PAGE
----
In the example he uses (which you can find by clicking the link) to demonstrate the pattern, he starts with a class for the playable character that contains render logic, input logic and physics logic all together. He then shows how you can pull each domain of logic into its own component class and thus completely ditch the playable character class and just have a general "component bag" in the shape of an
Really impressed with how brilliant this pattern is, I fired up my code editor and started to incorporate the pattern into the little game engine library I've been working on while learning game development. After making a few little simple games trying to use this pattern, there are some problems and questions that keep appearing when I design the game logic around components.
Should the game engine be completely built around entities?
Often when I read articles explaining the pattern, they start off by showing a messy game loop that manually updates and renders every object in the game, to then slowly transform it into an ECS-based game engine. What confuses me is how they make it seem like the entire game will just consist of a bunch of game entities. Surely that's not the case? A lot of systems in a game that needs to be updated are things that are not rendered and don't need any input, they simply need a call to their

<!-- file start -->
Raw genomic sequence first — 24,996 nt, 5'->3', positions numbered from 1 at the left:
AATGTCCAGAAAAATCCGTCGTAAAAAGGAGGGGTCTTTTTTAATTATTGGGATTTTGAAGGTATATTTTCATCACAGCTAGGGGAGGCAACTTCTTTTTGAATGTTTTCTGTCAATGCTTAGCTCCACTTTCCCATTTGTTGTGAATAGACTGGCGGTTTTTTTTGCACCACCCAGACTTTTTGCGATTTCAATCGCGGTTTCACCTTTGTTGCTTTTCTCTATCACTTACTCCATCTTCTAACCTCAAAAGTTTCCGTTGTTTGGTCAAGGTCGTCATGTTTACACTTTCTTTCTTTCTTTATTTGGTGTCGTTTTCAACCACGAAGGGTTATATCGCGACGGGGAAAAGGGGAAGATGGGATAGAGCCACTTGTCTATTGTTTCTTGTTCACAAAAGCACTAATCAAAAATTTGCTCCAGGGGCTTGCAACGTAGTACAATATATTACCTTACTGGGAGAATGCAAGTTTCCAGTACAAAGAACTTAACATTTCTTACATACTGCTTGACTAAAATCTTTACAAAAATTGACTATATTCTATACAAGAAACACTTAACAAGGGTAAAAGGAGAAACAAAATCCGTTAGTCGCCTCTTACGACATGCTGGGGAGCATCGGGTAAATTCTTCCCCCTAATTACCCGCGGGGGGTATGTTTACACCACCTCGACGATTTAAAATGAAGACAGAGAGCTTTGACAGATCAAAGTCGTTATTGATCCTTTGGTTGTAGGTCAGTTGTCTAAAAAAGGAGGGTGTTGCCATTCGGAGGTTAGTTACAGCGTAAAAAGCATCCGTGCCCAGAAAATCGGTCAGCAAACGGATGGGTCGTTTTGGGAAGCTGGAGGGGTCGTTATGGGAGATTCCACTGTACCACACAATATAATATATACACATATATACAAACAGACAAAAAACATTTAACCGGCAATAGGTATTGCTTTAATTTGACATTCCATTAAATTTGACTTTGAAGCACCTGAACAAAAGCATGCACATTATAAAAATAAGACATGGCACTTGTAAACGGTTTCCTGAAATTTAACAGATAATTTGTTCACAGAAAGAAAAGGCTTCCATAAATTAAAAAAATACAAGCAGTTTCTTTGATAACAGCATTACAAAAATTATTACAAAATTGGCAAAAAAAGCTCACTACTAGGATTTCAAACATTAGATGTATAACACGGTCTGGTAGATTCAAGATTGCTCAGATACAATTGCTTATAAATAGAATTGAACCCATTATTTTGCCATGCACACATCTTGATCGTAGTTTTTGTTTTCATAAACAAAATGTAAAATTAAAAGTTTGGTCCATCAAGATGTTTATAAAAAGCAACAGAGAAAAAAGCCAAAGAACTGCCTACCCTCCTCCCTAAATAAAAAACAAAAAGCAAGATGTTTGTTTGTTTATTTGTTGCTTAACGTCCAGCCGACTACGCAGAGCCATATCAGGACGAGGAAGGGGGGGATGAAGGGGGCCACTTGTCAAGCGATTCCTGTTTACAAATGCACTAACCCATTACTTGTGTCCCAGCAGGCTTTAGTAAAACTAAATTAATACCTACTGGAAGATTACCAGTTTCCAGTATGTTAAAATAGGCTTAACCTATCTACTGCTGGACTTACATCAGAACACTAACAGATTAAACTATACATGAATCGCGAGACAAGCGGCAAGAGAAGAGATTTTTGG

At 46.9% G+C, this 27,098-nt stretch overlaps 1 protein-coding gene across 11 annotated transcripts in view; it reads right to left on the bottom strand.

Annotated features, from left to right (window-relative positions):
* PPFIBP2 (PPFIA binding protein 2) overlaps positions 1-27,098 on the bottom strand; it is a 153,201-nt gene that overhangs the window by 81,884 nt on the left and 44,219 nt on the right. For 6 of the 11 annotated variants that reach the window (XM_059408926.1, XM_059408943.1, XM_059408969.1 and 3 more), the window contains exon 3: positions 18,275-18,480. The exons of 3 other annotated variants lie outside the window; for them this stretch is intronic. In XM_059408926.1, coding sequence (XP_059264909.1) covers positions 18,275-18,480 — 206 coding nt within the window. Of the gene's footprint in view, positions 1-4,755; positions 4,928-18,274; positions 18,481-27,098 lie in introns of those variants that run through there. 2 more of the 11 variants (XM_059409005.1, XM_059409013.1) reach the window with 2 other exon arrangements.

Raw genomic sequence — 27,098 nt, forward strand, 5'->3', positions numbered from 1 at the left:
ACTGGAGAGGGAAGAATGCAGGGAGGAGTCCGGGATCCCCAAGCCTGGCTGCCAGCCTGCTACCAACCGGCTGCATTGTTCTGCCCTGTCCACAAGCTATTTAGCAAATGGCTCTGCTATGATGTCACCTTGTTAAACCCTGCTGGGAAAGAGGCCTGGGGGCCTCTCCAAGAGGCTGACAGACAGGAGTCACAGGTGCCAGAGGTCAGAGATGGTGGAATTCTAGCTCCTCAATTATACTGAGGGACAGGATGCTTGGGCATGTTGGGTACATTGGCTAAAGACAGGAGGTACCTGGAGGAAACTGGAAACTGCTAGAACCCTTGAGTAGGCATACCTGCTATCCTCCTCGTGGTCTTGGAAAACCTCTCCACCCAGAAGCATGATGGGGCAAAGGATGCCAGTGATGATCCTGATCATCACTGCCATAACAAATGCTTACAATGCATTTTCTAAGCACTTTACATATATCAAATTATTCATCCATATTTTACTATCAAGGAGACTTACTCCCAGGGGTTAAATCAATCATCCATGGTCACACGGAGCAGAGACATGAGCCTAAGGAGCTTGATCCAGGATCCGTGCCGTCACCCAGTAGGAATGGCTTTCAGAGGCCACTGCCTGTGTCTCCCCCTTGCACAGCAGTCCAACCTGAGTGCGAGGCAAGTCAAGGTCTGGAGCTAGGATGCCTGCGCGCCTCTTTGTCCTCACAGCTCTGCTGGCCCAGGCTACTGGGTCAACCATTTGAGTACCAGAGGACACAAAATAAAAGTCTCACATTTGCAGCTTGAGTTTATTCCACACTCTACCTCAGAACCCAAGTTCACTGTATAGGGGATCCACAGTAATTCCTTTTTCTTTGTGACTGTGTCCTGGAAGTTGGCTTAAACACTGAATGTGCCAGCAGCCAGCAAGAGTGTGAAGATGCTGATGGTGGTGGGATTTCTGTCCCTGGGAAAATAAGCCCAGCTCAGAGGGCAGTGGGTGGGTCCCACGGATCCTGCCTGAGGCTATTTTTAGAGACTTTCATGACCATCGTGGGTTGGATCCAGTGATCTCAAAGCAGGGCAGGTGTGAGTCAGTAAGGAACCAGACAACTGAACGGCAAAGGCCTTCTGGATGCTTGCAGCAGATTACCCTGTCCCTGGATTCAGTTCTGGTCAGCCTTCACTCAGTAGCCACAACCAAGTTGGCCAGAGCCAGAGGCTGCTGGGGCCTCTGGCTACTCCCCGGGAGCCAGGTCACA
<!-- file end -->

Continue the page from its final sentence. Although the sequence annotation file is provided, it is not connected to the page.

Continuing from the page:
update function every frame. They don't have any physical representation in the game world, they are just things the game is keeping tabs on and changing. How are those systems supposed to work in an ECS-system? Are they supposed to be made into entities? If not, how will the game engine handle them?
Should all logic and behavior for an entity be put into its components?
Let's say we want the playable character to have an inventory for items he collects. In what component would you put the logic for that inventory? None of the components in the example from the book seem appropriate for something like that. Or should the inventory be kept in some static class along with other player stats and data, that the entity then reports to? In that case, how would you design an inventory system for NPCs? Given how complex systems connected to entities can be, I don't understand how you design them around a "component bag"-class.
Thanks in advance!